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159.: From ALEXANDER WEDDERBURN - Adam Smith, Glasgow Edition of the Works and Correspondence Vol. 6 Correspondence of Adam Smith 
Correspondence of Adam Smith, ed. E. C. Mossner and I. S. Ross, vol. VI of the Glasgow Edition of the Works and Correspondence of Adam Smith (Indianapolis: Liberty Fund, 1987).
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From ALEXANDER WEDDERBURN
MS., GUL Gen. 1035/153; Scott 269–71.
[? London,] 6 June 1776
My Dear Smith,
Your Reflections a month ago upon the bad advices from America are all confuted by the favourable accounts lately received, which prove that our preparations have been seasonable, our Plans wise and the execution of them in all the departments of government active and vigorous. The next westerly wind may possibly reestablish your doctrines,1 but in the mean time because Quebeck is not taken and General Lee is, and because five American frigates were not able to beat an old twenty Gun Ship, we are wonderfully well pleased with ourselves;2 I have neither desponded very much nor been at all elated by any accounts from America, But I have a strong persuasion that in spite of all our wretched Conduct, the mere force of government clumsily and unsteadily applied will beat down the more unsteady and unmanageable Force of a democratical Rebellion. Fortune must be very adverse to us indeed, if distraction, folly, Envy and Faction should not fight for, as well as against us. So much for Politicks, of which at this time of the year I always have a perfect distaste, but I never felt it so strong as at present. Were the Session to open at this moment I know no man with whom I am fit to act except our friend Herbert.3 Would It in your opinion be justifiable in Any Man, and if so would It be fit for me to take up the System of pursuing my own Ideas without the least Attention to the Sentiments or Situations of other People. I am at present disposed to think that this is the best line a Man can follow, provided he acts so as to shew that It is System and not Caprice which directs him.
I saw some of your French friends, Suard4 was my Old acquaintance, a very reasonable Man, well informed and free from prejudices; Necker’s conversation shews that he is very rich and accustomed to be heard with complaisance.5 I did not take him to be very profound even in the Subjects he has had the greatest opportunity of knowing. He seems to think that a Book of rates is a good method of augmenting the industry of a Country, a Great quantity of Coin the certain proof of Wealth, and that a nation is the poorer for all the manufacturers bought of foreigners. He will not be a Convert to your System, for he is in possession of three or four terms that are of too much use in all his arguments to be easily dropped and that you do not much employ. Corn is with him La Matiere premiere, Coin, Le Tresor Publique, and by a dextrous application of the various literal and figurative senses of these phrases, he is very successful in every argument. I was unlucky in not meeting Made. Necker,6 but I could not prevail on Mrs Wedderburn7 to make a Party for her, and had only the Men.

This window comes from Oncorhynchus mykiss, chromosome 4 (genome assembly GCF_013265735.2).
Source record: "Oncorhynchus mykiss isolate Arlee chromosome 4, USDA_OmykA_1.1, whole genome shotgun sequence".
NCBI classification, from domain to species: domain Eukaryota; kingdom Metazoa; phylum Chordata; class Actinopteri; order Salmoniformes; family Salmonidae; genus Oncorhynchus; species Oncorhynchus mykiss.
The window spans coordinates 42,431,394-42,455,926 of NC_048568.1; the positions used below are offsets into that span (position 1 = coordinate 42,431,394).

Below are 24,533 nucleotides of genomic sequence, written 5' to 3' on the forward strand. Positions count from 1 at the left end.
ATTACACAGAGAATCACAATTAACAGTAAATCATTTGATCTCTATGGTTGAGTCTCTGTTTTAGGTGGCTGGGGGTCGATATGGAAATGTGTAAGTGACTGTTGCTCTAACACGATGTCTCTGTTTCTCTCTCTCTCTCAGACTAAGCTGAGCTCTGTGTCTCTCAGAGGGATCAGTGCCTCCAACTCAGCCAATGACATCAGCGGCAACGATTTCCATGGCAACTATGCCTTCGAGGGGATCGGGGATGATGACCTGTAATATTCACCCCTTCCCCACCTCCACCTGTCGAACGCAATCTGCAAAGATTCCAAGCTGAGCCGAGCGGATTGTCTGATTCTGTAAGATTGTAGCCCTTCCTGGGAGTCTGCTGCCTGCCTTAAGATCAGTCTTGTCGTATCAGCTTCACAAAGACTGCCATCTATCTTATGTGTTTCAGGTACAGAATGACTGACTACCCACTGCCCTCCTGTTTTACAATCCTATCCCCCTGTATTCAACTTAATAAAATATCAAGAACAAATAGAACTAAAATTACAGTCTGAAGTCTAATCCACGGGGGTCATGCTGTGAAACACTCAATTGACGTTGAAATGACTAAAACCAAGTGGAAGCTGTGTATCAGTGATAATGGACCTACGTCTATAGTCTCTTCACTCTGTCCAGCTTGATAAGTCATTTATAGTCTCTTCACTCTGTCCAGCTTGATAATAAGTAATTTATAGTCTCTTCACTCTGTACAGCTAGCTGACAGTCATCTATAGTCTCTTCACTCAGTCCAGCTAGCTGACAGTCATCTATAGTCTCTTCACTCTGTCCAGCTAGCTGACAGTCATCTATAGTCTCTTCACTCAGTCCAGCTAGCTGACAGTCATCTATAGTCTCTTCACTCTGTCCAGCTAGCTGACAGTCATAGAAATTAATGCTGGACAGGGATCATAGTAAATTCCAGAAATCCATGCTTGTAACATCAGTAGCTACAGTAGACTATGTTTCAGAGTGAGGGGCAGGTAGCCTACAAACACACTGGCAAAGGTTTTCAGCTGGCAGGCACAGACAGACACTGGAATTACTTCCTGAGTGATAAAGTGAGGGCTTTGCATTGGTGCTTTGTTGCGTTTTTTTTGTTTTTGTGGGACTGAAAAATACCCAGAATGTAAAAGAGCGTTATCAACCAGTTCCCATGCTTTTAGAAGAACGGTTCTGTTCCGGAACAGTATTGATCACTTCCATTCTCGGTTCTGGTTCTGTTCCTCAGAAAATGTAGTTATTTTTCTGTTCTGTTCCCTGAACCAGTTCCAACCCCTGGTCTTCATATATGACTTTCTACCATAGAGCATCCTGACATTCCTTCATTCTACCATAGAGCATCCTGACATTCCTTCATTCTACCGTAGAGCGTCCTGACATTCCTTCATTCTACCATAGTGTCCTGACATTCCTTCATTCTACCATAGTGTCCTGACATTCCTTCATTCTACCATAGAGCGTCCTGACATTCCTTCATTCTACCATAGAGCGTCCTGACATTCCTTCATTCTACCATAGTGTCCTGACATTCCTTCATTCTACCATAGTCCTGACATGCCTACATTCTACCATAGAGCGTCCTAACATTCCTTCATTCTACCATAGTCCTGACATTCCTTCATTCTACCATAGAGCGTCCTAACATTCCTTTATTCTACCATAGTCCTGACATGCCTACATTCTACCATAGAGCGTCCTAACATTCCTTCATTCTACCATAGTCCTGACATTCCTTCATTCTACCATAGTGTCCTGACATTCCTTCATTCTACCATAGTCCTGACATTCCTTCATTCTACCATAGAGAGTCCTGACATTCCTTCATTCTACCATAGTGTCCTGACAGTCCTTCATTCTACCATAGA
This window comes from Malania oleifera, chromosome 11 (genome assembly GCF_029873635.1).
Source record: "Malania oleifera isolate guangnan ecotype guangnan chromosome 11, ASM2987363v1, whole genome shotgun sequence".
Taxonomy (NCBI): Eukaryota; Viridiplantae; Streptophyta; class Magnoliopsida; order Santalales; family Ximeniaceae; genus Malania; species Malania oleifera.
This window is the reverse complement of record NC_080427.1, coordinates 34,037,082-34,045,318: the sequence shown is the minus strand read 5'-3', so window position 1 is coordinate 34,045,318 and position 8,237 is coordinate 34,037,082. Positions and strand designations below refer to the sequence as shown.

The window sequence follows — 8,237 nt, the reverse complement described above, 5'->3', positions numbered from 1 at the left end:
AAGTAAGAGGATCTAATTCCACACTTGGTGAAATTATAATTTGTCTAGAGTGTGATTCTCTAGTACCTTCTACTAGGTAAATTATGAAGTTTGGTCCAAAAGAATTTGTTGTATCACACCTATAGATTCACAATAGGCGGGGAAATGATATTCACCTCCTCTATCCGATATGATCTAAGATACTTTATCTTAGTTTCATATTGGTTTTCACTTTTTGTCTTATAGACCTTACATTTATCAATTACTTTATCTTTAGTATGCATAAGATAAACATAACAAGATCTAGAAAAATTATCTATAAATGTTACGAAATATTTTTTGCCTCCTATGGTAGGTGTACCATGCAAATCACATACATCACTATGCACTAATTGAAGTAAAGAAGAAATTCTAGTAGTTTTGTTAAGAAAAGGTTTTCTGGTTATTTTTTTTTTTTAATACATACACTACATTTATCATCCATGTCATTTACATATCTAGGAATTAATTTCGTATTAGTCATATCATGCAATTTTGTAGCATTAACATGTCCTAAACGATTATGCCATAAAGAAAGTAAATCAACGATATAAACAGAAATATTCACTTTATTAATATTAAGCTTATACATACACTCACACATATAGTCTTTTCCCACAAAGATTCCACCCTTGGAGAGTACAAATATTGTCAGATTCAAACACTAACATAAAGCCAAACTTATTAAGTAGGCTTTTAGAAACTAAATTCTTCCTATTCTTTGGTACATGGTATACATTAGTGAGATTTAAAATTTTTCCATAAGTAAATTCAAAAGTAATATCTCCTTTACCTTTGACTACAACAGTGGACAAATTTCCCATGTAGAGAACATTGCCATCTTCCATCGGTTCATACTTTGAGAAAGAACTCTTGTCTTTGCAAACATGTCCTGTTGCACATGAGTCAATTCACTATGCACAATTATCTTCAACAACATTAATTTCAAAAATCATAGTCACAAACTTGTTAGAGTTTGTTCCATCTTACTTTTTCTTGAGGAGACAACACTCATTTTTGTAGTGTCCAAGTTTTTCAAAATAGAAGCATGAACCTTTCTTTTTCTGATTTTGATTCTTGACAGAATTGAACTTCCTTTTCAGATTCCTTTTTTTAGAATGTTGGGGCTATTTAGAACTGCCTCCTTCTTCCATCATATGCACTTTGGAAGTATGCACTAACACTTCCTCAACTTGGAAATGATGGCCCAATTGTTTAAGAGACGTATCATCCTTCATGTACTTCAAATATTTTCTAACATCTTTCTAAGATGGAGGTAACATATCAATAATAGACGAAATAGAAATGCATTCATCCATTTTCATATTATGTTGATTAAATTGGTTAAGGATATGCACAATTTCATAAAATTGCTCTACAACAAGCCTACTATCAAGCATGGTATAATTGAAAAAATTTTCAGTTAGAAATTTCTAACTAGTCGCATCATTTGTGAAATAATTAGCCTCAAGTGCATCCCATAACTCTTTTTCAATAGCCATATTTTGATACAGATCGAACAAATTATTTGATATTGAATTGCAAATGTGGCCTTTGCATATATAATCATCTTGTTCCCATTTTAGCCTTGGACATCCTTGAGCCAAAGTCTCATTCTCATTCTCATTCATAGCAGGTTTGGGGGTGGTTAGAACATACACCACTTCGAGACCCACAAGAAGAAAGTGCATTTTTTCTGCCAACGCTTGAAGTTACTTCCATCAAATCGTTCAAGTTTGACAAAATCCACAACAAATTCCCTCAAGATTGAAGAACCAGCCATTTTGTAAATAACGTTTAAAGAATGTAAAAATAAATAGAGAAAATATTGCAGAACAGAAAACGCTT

I remember you mentioned two Books to me that would be of service to Sir James Erskine,8 and I have forgot the titles of them. If they occurr to you, I should be very glad to have them, as I must in a few weeks find some employment for his Curiosity.
I saw a very chearfull Letter from D. Hume, who I am happy to hear from other accounts is not likely to leave you any Commissions9 for a considerable time—
I ever am, My Dear Smith Yours most sincerely
[1 ]See Letter 158 addressed to William Strahan, dated 3 June 1776, and the MS. in Wedderburn’s hand, ‘Smith’s Thoughts on the State of the Contest with America, February 1778’, which is presented in Appendix B; also WN V.i.a. 27.
[2 ]Admiral Charles Douglas landed supplies at Quebec on 6 Mar. and the American investment was raised on 6 May. Gen. Charles Lee was not captured until 13 Dec. 1776.
[3 ]Henry Herbert: see Letter 70, n.1. Wedderburn urged conciliation with the Americans and drafted proposals to this end in 1776 and 1778. He became disenchanted with North’s conduct of the war and intrigued against him.
[4 ]J.–.B.–A. Suard (1733–1817) co–editor of La Gazette littéraire, translator of Robertson’s History of Charles V.
[5 ]Jacques Necker (1732–1804) financier and statesman, Louis XVI’s finance minister 1776–81, 1788–9; opposed the Physiocrats, as in his Essai sur la legislation et le commerce des grains (1775), which took issue with Turgot’s advocacy of a free trade in grains. Smith accepted an estimate of the French population from the Essai, but is said to have had no high opinion of Necker, calling him a ‘mere man of detail’ (Rae 206). See Letter 150, n. 5.
[6 ]Born Suzanne Curchod (1739–94); Gibbon ‘sighed as a lover’ for her, but ‘obeyed as a son’ when his father disapproved of their engagement. As Mme Necker, she conducted a famous salon in Paris and wrote on literary and moral topics. She was the mother of Mme de Staël.
[7 ]Betty Anne (d. 1781) dau. and heiress of John Dawson of Morley, Yorks.
[8 ]Sir James Erskine (1762–1837) s. of Wedderburn’s sister; at Eton 1772–7. His uncle supervised his education, secured him a seat in Parliament in 1782, though he was under age, and made him his heir. See letter 163, n. 5.
[9 ]Smith was Hume’s literary executor.